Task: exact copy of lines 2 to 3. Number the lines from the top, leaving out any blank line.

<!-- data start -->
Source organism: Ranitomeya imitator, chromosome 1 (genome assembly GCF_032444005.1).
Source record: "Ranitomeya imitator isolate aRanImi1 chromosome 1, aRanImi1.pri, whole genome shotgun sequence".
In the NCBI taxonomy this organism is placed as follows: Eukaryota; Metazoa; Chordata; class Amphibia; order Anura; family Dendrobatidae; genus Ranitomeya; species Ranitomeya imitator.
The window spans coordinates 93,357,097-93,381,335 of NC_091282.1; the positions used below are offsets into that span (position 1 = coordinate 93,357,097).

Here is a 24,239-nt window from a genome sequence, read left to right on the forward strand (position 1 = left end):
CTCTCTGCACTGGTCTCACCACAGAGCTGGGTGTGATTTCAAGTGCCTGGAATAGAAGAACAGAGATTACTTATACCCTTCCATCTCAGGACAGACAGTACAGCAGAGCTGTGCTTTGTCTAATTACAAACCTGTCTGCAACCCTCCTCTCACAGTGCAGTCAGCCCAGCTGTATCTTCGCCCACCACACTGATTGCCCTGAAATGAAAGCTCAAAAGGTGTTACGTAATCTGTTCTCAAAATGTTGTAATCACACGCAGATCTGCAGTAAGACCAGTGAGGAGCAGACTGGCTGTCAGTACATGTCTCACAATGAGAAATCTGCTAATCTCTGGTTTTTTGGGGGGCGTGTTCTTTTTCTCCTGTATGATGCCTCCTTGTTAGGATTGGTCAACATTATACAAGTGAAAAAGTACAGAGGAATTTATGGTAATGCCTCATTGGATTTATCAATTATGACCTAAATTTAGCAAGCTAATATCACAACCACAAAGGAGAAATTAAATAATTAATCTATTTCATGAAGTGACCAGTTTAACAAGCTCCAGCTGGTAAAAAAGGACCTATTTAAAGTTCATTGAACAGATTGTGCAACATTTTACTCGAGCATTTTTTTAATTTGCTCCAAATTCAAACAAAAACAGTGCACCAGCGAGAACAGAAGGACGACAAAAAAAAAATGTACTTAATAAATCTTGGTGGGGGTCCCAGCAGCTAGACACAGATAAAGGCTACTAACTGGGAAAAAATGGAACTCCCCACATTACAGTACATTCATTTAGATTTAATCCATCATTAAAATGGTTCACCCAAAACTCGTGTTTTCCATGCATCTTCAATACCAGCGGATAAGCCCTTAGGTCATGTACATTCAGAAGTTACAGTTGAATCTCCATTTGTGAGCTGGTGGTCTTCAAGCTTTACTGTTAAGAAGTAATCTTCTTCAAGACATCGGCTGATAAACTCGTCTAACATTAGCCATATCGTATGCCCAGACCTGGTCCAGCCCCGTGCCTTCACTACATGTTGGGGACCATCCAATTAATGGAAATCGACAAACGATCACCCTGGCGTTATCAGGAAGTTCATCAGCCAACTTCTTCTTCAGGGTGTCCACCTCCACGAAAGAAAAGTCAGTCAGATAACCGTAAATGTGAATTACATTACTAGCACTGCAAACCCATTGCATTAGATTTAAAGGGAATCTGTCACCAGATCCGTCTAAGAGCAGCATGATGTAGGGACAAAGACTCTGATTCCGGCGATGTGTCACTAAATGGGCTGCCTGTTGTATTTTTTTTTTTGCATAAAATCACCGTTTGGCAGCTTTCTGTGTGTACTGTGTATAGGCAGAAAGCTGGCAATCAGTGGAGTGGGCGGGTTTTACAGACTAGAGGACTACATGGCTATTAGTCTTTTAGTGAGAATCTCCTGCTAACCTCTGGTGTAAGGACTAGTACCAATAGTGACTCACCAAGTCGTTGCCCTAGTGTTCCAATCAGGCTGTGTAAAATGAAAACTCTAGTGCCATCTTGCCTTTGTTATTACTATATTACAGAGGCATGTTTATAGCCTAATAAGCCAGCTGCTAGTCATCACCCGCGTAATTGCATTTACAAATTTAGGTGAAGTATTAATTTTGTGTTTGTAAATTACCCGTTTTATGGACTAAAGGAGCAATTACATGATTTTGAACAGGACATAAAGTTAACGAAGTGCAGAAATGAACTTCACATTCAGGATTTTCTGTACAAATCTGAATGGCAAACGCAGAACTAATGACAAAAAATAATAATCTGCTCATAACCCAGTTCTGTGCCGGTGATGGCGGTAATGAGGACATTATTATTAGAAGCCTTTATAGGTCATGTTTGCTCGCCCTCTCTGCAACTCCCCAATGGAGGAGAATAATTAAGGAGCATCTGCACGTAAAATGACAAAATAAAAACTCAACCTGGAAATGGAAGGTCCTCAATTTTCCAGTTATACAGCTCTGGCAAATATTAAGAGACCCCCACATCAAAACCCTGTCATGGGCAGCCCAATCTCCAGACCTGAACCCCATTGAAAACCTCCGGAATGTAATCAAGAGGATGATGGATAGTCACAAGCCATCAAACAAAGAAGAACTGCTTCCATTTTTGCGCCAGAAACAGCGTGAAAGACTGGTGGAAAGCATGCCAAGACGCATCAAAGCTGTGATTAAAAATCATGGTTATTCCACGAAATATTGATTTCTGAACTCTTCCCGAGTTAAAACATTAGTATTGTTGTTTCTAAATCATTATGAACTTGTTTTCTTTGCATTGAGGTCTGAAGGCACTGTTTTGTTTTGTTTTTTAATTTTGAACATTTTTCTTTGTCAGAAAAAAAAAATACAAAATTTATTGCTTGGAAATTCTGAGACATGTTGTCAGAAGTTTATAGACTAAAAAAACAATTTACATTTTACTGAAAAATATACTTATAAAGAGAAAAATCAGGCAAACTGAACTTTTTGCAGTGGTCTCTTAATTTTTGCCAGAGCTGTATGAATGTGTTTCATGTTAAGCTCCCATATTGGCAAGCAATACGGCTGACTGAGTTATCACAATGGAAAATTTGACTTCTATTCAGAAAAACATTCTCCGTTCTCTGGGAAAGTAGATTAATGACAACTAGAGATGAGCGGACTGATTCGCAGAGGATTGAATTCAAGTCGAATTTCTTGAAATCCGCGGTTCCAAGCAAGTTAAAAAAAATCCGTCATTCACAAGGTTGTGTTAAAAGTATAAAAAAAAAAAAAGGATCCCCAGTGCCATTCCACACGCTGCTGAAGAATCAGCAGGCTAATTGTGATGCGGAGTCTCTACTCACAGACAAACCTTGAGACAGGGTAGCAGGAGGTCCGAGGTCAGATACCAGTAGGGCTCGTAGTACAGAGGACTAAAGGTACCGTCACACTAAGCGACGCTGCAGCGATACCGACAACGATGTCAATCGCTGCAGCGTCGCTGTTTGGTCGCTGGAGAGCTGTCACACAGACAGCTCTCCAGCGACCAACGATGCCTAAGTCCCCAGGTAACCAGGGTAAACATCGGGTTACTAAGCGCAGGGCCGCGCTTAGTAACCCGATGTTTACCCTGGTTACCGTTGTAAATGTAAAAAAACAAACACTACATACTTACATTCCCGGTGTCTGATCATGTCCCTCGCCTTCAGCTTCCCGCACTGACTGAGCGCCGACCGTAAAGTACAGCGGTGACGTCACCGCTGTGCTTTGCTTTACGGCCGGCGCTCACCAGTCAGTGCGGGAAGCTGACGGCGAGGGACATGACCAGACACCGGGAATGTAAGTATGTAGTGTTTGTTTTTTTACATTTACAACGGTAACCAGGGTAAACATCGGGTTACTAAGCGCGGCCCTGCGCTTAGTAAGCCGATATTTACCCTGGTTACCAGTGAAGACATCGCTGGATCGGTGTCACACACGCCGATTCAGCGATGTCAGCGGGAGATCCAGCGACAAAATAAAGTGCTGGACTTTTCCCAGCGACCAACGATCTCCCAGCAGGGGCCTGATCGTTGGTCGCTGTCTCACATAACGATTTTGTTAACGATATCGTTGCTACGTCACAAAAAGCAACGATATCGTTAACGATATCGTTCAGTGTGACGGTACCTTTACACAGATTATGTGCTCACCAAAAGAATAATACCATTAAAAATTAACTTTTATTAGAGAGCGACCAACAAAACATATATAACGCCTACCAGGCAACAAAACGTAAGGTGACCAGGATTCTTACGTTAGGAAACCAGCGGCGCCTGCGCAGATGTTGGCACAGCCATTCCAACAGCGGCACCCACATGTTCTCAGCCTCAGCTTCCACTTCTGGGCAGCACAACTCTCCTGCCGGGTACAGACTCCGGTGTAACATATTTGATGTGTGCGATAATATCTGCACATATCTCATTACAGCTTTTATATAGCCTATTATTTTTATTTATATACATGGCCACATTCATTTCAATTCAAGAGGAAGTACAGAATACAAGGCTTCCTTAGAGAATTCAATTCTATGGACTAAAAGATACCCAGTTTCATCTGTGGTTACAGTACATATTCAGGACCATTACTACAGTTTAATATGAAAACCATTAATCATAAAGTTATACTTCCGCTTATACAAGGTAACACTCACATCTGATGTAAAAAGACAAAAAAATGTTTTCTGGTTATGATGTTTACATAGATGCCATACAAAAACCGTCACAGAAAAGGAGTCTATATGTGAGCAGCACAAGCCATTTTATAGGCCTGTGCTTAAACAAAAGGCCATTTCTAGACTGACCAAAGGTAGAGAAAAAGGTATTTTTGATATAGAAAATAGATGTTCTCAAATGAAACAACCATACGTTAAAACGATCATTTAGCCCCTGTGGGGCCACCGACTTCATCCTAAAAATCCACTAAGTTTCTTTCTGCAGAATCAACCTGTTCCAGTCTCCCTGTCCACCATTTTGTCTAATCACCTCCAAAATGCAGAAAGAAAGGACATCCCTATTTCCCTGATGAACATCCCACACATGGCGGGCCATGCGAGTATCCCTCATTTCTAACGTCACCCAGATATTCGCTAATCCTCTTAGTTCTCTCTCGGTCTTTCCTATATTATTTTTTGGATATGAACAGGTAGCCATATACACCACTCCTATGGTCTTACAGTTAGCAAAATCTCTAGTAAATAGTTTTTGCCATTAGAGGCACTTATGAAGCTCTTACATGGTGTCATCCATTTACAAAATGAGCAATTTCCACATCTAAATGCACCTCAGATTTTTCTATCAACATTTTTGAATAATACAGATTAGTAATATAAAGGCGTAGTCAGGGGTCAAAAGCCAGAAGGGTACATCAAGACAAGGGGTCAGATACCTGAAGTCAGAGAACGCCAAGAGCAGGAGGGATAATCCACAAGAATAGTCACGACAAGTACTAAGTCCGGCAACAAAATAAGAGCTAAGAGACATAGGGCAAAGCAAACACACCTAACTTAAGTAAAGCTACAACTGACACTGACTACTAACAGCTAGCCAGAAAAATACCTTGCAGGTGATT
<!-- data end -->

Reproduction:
Source record: "Ranitomeya imitator isolate aRanImi1 chromosome 1, aRanImi1.pri, whole genome shotgun sequence".
In the NCBI taxonomy this organism is placed as follows: Eukaryota; Metazoa; Chordata; class Amphibia; order Anura; family Dendrobatidae; genus Ranitomeya; species Ranitomeya imitator.